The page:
Much of the Zepeda imagery was from the beauty of desert life. At least as she and her family experienced it years ago. A professor of linguistics at the University of Arizona, Zepeda is a member of the Tohono O'odham Nation. Today she fused both worlds.
April is National Poetry Month and the Woods Library, based in Tucson, Arizona, hosted this special event. Between poems, Zapeda narrated how seamlessly nature had been woven into the lives of the tribes in the Southwest.
For example, what was grown in the garden had to be stored in those days before refrigerators. That's how squash co-existed among dust, socks and old toys under the family beds. The adobes were dark and cool.
What was most fascinating was observing the diversity in the audience. There were many Native Americans. But also there were those I knew from meditation practice at the Buddhist temple and having dinners at the retirement communities in Oro and Green Valleys in AZ.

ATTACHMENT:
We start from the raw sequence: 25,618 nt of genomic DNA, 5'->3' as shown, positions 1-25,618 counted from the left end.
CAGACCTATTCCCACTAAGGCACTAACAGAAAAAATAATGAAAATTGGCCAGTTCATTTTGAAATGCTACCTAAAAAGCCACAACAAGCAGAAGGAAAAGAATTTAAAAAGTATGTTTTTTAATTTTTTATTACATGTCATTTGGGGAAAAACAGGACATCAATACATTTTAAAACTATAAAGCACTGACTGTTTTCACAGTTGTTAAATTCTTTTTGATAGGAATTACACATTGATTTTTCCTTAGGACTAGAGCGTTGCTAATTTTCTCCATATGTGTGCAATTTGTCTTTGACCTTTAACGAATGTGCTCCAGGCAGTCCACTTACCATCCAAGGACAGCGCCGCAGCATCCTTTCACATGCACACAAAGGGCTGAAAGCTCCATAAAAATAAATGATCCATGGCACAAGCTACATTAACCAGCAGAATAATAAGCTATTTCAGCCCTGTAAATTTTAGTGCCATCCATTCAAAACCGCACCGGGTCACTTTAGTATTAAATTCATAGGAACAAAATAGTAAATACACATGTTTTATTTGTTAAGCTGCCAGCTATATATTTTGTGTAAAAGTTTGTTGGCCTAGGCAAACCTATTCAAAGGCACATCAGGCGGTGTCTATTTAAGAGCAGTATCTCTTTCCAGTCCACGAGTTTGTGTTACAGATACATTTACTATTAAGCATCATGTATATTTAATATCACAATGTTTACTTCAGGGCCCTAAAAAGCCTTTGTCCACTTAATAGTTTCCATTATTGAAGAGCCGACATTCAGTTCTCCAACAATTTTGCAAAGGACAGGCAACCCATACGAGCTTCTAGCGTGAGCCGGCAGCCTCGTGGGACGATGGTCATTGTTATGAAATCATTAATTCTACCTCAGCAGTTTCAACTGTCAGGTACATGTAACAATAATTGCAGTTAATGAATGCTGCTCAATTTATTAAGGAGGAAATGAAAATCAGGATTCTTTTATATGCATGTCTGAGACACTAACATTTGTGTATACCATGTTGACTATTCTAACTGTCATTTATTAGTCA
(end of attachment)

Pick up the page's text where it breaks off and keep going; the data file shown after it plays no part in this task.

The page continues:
The epiphany I had as Zepeda read her poetry was how differently our lives had ben shaped. Instead of the beauty of the desert, my world view was configured and hardened by the mean streets of Jersey City, New Jersey. My personal writing exploits imagery of resilient cockroaches, mean boys who burned to death a cat alive (only happened once but once was trauma enough), and yentas always watching us from tenement windows.
Likely, Hallmark Cards would hire Zepeda to create from-the-soul greetings for cards. The company had turned me down in the mid 1970s. My portfolio was full of from-the-street sayings such as "Birthdays are like roaches, once you have one, they just keep coming."